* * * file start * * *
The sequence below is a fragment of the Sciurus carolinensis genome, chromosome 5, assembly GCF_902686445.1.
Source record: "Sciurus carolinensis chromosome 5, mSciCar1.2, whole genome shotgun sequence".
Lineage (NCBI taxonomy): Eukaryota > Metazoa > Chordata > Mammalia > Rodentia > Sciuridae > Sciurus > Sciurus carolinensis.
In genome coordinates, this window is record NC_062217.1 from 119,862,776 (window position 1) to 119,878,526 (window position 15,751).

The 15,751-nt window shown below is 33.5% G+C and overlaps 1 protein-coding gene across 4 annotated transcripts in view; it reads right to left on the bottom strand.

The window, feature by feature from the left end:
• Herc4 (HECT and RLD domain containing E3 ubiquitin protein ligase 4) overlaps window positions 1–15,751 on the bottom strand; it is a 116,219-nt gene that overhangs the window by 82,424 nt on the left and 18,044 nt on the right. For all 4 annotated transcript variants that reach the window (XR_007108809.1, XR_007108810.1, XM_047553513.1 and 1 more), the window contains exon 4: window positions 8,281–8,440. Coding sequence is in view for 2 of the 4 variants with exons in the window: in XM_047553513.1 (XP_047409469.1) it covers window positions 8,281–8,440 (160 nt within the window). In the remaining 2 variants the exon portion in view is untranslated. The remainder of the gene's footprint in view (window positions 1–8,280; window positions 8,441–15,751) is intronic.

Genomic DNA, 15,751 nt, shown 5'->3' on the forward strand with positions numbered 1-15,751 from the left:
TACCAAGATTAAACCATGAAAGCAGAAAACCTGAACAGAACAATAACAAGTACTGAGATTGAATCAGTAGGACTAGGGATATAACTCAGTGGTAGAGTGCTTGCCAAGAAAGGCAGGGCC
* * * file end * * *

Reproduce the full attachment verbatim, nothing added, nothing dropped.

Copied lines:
The sequence below is a fragment of the Sciurus carolinensis genome, chromosome 5, assembly GCF_902686445.1.
Source record: "Sciurus carolinensis chromosome 5, mSciCar1.2, whole genome shotgun sequence".
Lineage (NCBI taxonomy): Eukaryota > Metazoa > Chordata > Mammalia > Rodentia > Sciuridae > Sciurus > Sciurus carolinensis.
In genome coordinates, this window is record NC_062217.1 from 119,862,776 (window position 1) to 119,878,526 (window position 15,751).

The 15,751-nt window shown below is 33.5% G+C and overlaps 1 protein-coding gene across 4 annotated transcripts in view; it reads right to left on the bottom strand.

The window, feature by feature from the left end:
• Herc4 (HECT and RLD domain containing E3 ubiquitin protein ligase 4) overlaps window positions 1–15,751 on the bottom strand; it is a 116,219-nt gene that overhangs the window by 82,424 nt on the left and 18,044 nt on the right. For all 4 annotated transcript variants that reach the window (XR_007108809.1, XR_007108810.1, XM_047553513.1 and 1 more), the window contains exon 4: window positions 8,281–8,440. Coding sequence is in view for 2 of the 4 variants with exons in the window: in XM_047553513.1 (XP_047409469.1) it covers window positions 8,281–8,440 (160 nt within the window). In the remaining 2 variants the exon portion in view is untranslated. The remainder of the gene's footprint in view (window positions 1–8,280; window positions 8,441–15,751) is intronic.

Genomic DNA, 15,751 nt, shown 5'->3' on the forward strand with positions numbered 1-15,751 from the left:
TACCAAGATTAAACCATGAAAGCAGAAAACCTGAACAGAACAATAACAAGTACTGAGATTGAATCAGTAGGACTAGGGATATAACTCAGTGGTAGAGTGCTTGCCAAGAAAGGCAGGGCC